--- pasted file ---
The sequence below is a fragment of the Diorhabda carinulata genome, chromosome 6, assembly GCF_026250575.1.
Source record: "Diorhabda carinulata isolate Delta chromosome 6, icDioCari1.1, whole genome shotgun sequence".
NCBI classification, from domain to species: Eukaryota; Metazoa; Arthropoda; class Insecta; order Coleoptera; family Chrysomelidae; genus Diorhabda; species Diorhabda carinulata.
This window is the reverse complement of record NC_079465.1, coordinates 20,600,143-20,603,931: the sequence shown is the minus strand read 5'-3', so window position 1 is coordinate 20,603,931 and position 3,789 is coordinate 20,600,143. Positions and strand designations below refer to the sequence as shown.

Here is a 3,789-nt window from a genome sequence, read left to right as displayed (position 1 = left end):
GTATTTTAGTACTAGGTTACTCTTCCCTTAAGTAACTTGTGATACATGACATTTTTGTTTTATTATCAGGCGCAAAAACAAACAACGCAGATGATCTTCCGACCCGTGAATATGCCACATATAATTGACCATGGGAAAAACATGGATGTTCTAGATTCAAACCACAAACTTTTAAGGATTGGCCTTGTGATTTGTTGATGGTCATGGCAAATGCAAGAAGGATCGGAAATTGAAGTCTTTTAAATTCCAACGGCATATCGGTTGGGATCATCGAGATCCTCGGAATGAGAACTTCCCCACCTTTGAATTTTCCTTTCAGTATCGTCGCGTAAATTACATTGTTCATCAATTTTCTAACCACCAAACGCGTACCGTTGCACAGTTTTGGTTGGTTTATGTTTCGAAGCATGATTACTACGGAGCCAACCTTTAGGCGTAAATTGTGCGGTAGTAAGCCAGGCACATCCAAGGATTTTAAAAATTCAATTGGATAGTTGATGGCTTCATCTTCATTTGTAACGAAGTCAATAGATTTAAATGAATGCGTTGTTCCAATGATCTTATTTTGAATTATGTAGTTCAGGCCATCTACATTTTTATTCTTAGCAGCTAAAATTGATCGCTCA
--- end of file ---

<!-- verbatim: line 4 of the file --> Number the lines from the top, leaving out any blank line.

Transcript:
This window is the reverse complement of record NC_079465.1, coordinates 20,600,143-20,603,931: the sequence shown is the minus strand read 5'-3', so window position 1 is coordinate 20,603,931 and position 3,789 is coordinate 20,600,143. Positions and strand designations below refer to the sequence as shown.